In the mobile game, which officially launches in open beta on Android and iOS Tuesday, users can buy a unique NFT golfer with built-in power, accuracy, focus and stamina stats, starting at $7. Golfers with better stats, meanwhile, can sell for hundreds of dollars. The golfers will compete in events for prizes that can be used to improve their characters, making them more valuable in the marketplace. Blocklete plans to introduce cash contests and NFT gear to the system as well.
“The big thing for us is we want to bring in a broader audience than just the NFT audience, so really doing it in a way where they’re enjoying the game and then NFTs are enhancing that game experience for them,” said Yang Adija, Turner Sports SVP, digital league business operations. On the Apple App store, the app is pitched as pairing “investment-style strategies with a fun golf game.”
Work on Blocklete Golf stretches back to 2019, an eon in web3 time. Through its joint management of NBA Digital, Turner has had an active role in the development of NBA Top Shot. Adija also helped Bleacher Report step into the NFT world last year. Recently, Blocklete Golf transitioned from the Ethereum blockchain to Flow, the same platform that hosts Top Shot. Blocklete supports in-app purchases with USD to make the game more accessible for crypto newcomers.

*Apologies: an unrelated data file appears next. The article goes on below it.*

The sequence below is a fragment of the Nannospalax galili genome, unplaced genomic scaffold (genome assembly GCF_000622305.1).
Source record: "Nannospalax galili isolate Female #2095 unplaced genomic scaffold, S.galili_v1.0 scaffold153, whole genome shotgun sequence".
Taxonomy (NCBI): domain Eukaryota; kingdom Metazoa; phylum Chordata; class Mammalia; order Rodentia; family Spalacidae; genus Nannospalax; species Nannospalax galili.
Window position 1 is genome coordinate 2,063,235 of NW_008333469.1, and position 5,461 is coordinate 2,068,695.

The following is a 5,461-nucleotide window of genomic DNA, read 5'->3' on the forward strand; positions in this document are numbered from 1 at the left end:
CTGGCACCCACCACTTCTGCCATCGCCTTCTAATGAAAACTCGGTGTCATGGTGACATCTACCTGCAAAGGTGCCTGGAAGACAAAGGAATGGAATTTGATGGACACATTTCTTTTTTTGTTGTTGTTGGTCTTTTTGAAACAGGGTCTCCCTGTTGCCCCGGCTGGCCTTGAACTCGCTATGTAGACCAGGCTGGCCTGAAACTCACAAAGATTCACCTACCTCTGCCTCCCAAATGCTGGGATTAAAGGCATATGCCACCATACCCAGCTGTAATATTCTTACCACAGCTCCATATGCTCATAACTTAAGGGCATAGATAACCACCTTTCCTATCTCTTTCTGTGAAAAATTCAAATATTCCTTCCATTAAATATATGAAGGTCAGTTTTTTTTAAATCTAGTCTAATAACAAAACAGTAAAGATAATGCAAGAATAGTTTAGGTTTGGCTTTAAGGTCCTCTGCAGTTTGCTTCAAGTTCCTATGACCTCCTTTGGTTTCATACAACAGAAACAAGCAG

“What we want to be able to do is continue to work with our other brands and IPs,” Adija said. “What we’re looking to do is have Blocklete Games as the underpinning brand that will bring on other sports properties.”
Play-to-earn pioneer Axie Infinity surpassed $4 billion in all-time NFT sales earlier this month, with nearly 50,000 users buying, training and selling virtual pets. Blocklete Golf is one of many outfits converting the model to sports. Soccer-based MonkeyBall and the basketball-focused Rumble Kong League have both raised millions to build out (yes, ape-related) team-based games, while Draftkings and Sorare are mixing gamified NFT mechanics with fantasy sports competitions. The Olympics have even experimented with lending their IP to NFT-based contests.
Adija also hinted at possible synergies between Turner’s existing media properties and its growing gaming ambitions. For instance, Blocklete players might one day be able to capture a QR code during an event on TNT that would unlock in-game gear. Alternatively, winners of a Blocklete contest could be awarded access to a pay-per-view event.